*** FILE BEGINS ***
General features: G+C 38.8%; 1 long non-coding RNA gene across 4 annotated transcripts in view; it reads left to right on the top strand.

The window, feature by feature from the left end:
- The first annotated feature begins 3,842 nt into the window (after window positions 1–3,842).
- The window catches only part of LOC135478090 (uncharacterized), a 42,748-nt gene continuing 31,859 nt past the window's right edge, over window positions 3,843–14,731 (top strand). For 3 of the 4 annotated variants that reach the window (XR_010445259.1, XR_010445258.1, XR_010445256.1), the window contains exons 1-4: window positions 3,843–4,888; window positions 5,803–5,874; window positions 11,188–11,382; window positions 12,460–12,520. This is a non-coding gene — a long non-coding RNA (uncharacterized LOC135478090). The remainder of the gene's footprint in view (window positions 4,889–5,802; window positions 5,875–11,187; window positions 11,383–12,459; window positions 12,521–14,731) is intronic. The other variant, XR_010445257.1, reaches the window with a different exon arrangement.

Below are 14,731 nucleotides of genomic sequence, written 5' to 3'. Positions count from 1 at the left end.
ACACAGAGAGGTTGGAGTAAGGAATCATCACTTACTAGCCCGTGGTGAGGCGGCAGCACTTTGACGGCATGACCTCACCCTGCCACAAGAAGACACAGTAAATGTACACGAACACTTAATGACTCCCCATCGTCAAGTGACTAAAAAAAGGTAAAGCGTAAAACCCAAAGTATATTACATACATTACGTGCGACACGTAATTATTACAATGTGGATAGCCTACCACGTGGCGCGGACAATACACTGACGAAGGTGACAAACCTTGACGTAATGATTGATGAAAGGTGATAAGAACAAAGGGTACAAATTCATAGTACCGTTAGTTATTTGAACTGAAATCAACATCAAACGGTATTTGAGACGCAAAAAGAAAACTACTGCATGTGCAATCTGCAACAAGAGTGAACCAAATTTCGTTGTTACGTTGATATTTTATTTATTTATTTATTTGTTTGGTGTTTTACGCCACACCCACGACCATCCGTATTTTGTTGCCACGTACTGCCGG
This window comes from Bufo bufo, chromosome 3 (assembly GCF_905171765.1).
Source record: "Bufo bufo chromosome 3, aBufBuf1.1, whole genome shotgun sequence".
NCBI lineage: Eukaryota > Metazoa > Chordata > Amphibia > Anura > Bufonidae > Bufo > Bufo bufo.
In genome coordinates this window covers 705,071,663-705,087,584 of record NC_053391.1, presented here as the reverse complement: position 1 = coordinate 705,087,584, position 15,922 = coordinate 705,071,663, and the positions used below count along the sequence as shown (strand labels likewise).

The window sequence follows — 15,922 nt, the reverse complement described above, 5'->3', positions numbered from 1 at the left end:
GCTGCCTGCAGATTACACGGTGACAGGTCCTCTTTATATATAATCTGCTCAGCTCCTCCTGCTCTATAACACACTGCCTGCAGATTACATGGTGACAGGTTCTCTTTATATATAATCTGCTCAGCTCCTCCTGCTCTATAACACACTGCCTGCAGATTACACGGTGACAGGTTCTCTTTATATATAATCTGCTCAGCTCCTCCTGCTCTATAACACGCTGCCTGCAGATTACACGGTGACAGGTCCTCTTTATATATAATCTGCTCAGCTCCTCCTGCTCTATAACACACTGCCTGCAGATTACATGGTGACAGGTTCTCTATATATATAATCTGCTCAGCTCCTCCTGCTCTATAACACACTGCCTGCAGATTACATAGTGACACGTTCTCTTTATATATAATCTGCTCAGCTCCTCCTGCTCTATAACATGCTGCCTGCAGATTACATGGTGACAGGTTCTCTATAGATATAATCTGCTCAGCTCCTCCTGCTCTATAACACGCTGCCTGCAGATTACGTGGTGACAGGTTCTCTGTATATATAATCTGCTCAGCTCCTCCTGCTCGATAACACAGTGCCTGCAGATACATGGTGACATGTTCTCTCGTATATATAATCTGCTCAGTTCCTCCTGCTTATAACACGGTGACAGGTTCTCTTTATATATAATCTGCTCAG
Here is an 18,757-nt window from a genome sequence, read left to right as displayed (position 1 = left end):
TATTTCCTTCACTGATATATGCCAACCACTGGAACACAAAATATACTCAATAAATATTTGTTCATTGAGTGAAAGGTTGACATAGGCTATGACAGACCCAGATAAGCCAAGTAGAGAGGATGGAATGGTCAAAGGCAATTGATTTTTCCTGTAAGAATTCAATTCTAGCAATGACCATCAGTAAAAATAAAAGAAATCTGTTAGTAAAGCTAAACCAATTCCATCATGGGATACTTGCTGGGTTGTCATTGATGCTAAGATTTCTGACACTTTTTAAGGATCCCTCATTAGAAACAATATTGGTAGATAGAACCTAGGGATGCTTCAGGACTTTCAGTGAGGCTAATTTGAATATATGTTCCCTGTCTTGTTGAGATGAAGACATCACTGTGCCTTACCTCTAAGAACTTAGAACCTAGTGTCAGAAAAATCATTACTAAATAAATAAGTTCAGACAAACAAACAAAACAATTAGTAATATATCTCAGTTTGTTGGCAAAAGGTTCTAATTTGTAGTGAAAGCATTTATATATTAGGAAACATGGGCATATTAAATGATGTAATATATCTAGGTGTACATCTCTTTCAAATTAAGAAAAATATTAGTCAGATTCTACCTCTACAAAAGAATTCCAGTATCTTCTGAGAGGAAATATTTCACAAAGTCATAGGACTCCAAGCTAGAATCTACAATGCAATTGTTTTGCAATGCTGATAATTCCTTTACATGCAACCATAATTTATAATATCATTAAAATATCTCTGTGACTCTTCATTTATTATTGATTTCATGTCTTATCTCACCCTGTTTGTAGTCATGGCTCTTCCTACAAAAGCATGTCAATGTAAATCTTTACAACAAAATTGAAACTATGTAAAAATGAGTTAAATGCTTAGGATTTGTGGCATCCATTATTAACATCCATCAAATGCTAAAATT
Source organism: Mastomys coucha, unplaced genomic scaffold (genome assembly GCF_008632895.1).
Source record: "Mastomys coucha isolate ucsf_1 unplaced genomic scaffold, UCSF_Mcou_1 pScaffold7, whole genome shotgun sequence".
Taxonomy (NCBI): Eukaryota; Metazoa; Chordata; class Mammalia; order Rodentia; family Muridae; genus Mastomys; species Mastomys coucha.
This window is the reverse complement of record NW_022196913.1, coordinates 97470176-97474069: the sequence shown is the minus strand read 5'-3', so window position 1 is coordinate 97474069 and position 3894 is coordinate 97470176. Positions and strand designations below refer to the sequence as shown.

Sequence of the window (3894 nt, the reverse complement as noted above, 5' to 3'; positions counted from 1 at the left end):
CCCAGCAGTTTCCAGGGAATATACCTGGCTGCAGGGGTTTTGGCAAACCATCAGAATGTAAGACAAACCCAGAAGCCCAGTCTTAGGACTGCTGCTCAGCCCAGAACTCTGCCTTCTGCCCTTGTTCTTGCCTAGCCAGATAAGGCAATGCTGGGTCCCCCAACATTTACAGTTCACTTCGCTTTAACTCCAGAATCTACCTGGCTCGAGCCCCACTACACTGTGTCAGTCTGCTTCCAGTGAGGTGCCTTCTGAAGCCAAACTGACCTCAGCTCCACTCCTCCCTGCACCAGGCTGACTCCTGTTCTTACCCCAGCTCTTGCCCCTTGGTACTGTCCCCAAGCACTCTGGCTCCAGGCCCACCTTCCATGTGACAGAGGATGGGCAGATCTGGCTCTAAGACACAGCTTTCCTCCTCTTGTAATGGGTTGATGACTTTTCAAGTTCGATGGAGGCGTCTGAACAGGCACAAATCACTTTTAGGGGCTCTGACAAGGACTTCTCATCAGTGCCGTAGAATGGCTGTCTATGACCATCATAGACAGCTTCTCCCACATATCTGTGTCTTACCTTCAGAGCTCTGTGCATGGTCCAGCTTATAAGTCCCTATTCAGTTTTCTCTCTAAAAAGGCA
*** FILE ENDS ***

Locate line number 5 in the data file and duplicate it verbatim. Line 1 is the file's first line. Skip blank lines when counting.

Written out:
Below are 14,731 nucleotides of genomic sequence, written 5' to 3'. Positions count from 1 at the left end.